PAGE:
Use of certain implantable devices responsible for large growth in care costs for cardiovascular disease
FRIDAY, May 21 (HealthDay News) -- The increasing use of drug-eluting stents (DES) and implantable cardioverter-defibrillators (ICDs) to treat cardiovascular disease patients has resulted in a large growth in health care costs for the care of those patients, according to research presented at the American Heart Association's Quality of Care and Outcomes Research in Cardiovascular Disease and Stroke 2010 Scientific Sessions, held May 19-21 in Washington, D.C.
Peter W. Groeneveld, M.D., of the Philadelphia VA Medical Center, and colleagues used Medicare claims from 2003 to 2006 to identify patients aged 65 to 84 diagnosed with coronary artery disease (CAD) or chronic heart failure (CHF). They calculated the average cost of care for patients in each group as well as their average use rates of DES and ICDs.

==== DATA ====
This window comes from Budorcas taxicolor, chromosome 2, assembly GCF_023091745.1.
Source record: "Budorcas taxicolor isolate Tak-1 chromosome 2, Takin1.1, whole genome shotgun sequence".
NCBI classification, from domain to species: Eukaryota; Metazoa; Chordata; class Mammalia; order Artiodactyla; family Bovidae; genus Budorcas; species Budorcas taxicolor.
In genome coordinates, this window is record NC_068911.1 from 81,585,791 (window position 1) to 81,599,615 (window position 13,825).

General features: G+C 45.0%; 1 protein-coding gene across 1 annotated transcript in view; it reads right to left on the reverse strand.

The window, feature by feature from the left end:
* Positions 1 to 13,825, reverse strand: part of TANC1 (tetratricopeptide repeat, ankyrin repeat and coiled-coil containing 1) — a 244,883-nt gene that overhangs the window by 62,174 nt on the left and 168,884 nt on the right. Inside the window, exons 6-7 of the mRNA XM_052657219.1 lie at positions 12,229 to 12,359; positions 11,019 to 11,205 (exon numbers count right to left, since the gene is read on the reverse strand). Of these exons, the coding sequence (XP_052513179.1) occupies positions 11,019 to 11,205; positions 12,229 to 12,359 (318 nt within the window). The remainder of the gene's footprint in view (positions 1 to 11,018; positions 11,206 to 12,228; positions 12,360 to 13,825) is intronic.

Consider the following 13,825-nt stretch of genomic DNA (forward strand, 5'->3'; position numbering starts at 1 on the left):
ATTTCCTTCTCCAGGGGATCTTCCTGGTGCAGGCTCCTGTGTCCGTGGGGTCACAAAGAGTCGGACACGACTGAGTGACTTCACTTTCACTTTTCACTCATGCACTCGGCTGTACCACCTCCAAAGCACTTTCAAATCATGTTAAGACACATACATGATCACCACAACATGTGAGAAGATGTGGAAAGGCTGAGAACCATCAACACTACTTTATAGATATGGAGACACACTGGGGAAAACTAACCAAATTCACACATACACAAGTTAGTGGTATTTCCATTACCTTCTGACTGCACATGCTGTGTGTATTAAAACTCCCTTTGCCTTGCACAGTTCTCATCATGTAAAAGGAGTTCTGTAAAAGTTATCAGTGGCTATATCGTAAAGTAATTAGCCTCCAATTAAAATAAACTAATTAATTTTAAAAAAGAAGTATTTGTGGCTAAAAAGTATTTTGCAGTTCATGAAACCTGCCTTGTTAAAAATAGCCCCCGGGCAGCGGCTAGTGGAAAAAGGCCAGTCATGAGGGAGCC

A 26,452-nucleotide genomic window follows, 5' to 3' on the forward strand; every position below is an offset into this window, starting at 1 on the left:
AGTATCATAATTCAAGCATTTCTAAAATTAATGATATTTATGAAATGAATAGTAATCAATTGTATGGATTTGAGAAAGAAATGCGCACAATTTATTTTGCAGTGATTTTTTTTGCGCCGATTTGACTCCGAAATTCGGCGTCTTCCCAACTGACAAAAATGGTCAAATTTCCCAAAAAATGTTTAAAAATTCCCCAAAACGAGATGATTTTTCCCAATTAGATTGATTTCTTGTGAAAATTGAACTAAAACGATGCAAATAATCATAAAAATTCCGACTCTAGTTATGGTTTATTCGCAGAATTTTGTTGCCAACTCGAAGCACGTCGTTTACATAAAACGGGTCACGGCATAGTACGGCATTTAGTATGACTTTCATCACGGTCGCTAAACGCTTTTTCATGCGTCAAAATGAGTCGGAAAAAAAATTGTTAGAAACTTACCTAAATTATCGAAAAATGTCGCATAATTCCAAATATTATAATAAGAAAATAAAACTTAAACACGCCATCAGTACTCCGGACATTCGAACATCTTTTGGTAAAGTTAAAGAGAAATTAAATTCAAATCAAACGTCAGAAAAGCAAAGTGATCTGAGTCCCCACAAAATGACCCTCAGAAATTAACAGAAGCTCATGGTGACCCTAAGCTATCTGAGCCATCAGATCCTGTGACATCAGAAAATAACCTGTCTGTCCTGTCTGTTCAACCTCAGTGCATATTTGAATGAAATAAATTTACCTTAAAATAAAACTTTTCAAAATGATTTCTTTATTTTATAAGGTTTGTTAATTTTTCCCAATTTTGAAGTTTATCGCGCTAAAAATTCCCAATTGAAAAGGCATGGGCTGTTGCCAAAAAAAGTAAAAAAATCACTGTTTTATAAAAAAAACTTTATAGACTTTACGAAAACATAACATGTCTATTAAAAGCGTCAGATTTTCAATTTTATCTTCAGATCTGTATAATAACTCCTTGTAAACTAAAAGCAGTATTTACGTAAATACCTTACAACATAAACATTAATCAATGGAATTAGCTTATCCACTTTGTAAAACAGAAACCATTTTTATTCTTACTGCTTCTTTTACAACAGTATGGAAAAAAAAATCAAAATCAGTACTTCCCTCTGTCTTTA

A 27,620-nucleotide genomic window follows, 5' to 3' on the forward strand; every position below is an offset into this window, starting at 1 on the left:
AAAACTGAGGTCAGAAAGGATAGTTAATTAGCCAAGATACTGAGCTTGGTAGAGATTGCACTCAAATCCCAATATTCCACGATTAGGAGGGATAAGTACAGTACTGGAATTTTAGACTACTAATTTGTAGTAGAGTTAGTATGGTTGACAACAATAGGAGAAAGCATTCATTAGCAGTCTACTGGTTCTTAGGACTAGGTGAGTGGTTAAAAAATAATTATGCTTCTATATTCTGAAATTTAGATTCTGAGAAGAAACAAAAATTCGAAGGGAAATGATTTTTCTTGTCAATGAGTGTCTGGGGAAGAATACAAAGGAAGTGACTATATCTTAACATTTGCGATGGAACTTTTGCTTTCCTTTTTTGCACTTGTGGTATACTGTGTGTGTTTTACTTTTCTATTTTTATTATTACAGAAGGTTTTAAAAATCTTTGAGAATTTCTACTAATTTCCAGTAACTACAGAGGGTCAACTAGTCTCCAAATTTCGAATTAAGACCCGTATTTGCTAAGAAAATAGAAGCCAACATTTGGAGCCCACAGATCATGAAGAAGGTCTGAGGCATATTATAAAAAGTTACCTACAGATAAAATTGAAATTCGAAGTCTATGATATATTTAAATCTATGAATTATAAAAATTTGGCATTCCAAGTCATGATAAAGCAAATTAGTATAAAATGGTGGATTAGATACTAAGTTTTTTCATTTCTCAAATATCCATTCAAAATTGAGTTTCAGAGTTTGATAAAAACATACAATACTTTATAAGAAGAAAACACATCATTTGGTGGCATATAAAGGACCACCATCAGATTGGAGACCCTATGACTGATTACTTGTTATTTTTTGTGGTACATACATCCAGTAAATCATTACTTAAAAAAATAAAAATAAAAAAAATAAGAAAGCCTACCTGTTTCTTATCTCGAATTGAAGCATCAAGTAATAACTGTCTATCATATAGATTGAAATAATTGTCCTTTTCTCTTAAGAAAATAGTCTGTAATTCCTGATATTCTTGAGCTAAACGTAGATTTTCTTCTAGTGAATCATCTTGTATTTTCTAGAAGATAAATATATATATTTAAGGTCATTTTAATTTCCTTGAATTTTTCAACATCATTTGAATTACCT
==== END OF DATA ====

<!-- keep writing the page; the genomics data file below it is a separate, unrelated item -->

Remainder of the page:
The researchers found that the average inflation-adjusted costs rose from $13,558 to $14,215 for CAD patients, and from $18,930 to $20,235 for CHF patients between 2003 and 2006. They determined that a 1 percent increase in DES use among the CAD group led to $394 in higher mean costs, and a 1 percent increase in ICD use in the CHF group resulted in $627 higher mean costs. In those three years, the aggregate cost increase attributable to DES in the Medicare CAD population was $4.97 billion, and the cost increase attributable to ICDs in the Medicare CHF population was $893 million, according to the researchers.
"Rising use of DES and ICDs between 2003-2006 was associated with significantly higher costs for patients with CAD and CHF, respectively. Increased use of these technologies explained substantial fractions of the growth in health care costs for CAD and CHF patients during these years," the authors write.